Re:Do we need more or less privacy? (Score:5, Insightful)
by Corpus_Callosum (617295) on Wednesday January 28, @09:05AM (#8112023)

Editorialists have decried these losses of privacy, as if it were the most sacred of human rights. But just what is the value of privacy? Do we really need it? And, indeed, can we afford it? After all, everything from your son’s shoplifting to the destruction of the towers at the World Trade Center could have been prevented if we had less of an ability to do things in secret.

There are thousands of years of history that show, without exception, that power breeds corruption and abuse. The right to privacy should be considered a counterbalance to power. If those in power obliterate privacy, they do not have to fear the repercussions of their abuse of that power, because they will know where and who may resist them and how they will go about it.

“… God forbid that we should ever be twenty years without such a rebellion. The people cannot be all, and always, well informed. The part which is wrong will be discontented, in proportion to the importance of the facts they misconceive. If they remain quiet under such misconceptions, it is lethargy, the forerunner of death to the public liberty. …And what country can preserve its liberties, if its rulers are not warned from time to time that this people preserve the spirit of resistance? Let them take arms. The remedy is to set them right as to the facts, pardon and pacify them. What signify a few lives lost in a century or two? The tree of liberty must be refreshed from time to time, with the blood of patriots and tyrants. It is its natural manure.”

— Thomas Jefferson in a letter to William S. Smith in 1787

What would Thomas Jefferson say to your comment? We actually have a problem in America today; Many Americans have lately fallen victim to the idea that they should sacrifice their privacy and other essential human rights (primarily those that Jefferson was so proud of) so that the Government can more effectively protect them from terrorists and other such nonsense. The only real effect is that the Government constructs much stronger defenses against it’s own people than it had previously.

History has shown that it is significantly more difficult to acquire basic human rights than it is to give them up. History also shows that regardless of the reason for sacrificing them, once sacrificed, they will be exploited for other reasons. These reasons may seem rational at the time, and each new exploitation may be just a small step from the last one. But over time, the civil liberties of a people are chipped away into oblivion with this mindset.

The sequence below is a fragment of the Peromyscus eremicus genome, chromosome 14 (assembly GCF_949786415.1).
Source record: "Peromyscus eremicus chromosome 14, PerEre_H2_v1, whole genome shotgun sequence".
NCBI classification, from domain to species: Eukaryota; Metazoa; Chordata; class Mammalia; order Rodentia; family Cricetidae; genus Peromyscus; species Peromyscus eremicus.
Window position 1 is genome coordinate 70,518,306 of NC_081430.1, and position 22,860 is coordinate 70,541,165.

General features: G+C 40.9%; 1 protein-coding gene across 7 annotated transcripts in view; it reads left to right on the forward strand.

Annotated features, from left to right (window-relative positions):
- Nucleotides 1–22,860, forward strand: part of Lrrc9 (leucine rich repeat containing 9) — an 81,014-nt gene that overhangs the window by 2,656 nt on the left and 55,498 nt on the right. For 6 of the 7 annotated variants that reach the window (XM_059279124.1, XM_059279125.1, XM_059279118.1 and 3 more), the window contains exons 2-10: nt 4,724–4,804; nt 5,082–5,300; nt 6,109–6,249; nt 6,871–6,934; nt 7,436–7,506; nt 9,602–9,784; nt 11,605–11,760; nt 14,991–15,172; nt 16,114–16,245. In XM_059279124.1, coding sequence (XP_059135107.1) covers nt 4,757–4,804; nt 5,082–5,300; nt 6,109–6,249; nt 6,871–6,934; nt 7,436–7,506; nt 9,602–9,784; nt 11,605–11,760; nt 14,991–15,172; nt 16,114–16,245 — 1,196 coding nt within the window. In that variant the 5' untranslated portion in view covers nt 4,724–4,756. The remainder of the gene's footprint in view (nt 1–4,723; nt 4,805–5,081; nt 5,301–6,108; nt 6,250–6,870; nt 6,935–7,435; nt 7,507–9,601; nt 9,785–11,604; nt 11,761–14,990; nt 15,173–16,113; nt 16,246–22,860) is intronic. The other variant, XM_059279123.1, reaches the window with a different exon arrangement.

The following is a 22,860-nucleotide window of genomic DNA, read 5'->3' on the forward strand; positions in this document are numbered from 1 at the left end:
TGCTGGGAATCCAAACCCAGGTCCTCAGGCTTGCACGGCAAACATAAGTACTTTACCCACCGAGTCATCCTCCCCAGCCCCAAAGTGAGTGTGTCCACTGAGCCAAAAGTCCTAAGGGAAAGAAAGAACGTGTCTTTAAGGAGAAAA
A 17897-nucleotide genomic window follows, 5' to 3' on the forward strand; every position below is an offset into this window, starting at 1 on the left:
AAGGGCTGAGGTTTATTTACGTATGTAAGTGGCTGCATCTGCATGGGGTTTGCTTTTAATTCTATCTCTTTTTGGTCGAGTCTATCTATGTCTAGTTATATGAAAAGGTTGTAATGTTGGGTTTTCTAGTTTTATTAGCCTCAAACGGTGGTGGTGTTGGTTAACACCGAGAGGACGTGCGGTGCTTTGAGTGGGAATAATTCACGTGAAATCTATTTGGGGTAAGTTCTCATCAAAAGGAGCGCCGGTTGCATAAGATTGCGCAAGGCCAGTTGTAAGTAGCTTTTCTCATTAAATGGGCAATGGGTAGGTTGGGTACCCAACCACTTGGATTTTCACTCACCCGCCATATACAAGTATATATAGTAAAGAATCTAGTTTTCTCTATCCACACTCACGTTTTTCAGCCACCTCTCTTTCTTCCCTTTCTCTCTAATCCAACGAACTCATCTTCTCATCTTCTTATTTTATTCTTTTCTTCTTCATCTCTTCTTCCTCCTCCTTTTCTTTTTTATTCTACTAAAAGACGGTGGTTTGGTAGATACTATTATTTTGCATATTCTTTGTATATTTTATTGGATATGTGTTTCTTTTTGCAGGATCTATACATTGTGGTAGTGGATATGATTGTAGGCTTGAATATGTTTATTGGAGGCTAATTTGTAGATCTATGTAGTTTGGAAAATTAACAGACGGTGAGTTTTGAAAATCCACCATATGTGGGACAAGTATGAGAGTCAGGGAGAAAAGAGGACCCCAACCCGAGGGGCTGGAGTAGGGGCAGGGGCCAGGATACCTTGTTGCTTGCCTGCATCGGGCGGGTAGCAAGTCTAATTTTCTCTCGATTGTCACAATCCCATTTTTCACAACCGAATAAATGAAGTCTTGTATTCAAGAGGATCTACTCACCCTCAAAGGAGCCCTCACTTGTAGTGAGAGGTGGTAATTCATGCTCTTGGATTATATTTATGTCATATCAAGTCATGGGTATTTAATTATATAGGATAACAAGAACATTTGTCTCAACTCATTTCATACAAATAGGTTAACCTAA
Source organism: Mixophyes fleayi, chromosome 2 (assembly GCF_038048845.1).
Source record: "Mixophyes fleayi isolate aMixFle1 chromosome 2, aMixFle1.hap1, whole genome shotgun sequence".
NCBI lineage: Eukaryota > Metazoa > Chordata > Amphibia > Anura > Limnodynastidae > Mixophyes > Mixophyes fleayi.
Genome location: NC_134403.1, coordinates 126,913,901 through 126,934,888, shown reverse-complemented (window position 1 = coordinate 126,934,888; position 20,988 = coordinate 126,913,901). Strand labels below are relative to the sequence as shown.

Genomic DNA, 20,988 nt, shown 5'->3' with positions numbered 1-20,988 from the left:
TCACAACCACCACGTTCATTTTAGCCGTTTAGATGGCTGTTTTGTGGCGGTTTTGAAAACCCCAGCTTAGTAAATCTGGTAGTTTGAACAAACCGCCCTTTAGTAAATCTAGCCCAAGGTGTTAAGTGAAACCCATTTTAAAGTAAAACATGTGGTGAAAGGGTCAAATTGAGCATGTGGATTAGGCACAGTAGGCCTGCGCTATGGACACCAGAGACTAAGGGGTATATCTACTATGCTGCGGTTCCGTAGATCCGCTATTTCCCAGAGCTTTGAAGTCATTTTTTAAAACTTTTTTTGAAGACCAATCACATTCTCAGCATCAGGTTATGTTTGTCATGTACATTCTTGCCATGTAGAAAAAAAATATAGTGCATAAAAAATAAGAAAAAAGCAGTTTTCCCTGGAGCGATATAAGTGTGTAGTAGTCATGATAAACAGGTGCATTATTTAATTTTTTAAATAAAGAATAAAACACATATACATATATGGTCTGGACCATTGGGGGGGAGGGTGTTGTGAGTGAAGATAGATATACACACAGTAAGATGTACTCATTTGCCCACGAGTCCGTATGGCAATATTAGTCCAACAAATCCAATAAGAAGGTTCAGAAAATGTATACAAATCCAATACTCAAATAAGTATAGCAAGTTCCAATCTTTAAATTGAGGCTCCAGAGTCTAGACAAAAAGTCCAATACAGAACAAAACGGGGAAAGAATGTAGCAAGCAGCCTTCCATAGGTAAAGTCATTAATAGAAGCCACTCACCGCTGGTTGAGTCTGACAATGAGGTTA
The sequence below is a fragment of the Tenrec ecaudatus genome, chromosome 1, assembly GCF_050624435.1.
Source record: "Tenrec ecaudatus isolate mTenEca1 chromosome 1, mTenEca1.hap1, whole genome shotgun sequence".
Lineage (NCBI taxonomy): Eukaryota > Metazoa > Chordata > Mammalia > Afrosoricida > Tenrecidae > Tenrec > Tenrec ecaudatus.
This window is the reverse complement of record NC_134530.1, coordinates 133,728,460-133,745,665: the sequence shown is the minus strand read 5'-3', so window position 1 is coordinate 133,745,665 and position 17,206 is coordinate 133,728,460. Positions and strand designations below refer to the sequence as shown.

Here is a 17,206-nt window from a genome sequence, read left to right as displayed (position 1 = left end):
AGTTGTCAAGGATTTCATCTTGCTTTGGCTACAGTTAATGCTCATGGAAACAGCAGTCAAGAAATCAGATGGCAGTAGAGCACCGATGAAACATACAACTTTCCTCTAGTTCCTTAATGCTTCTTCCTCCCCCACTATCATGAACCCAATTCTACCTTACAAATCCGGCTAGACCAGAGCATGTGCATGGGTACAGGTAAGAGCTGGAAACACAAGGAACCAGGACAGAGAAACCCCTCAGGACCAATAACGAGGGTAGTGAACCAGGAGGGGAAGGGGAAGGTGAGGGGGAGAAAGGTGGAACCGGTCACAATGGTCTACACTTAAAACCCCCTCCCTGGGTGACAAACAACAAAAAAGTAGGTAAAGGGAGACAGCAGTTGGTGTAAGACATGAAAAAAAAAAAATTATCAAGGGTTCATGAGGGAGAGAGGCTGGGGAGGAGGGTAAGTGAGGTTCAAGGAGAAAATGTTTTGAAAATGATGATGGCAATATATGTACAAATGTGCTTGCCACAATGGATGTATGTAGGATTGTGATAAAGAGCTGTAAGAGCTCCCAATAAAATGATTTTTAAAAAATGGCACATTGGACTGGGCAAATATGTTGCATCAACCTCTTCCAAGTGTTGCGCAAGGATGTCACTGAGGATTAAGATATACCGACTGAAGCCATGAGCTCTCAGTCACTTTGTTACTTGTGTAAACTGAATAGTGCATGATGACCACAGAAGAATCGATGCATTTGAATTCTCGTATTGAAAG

Not only do I disagree with your post, but I believe that because of the growth of information technology combined with our current privacy crisis, America is closing in on an inevitable, new type of rebellion; Today, corporations that manage data and services that are very private to individuals are regulated and controlled with many consequences. One of those consequences is that the Government may tap into the private information flow of it’s citizens, be them voice communications, auto-theft gps services, financial records or whatnot. Eventually, ad-hoc, encrypted networks that contain no Government accessible back-doors will spring up. It is even likely that communities such as Slashdot will be where such movements start, and therfore may one day be considered an enemy of the State.. Interesting thought, huh?

Projects such as freenet [sourceforge.net] represent a blow across the bow of this fight for basic privacy rights. I expect that it will eventually become messy, as frustration at not being able to penetrate these networks sweeps through agencies such as the FBI, NSA, IRS, etc.. The Government will probably even try to make such networks illegal at some point and it could take years or decades before the basic rights to privacy return to our lives. But equilibrium will eventually be restored and we will have the ability to be untrackable, have private untappable conversations, perform monetary transactions in private, read whatever literature we wish without fear of being monitored and discuss in public settings whatever topics we wish without worrying about being branded a “word omitted so that I do not go on a government watch list”…

That last bit was 1 part joke and 1 part truth. Everyone knows that there are certain topics that you cannot express your First Ammendment rights on, online. If you do, you risk being watched, harassed, perhaps even detained without legal representation… I’m pretty sure they don’t even do that in Russia these days.

I don’t want our buildings bombed anymore than the next guy. But I would rather live in fear of a few fanatics than my own Government. We should be very ashamed of giving up our privacy.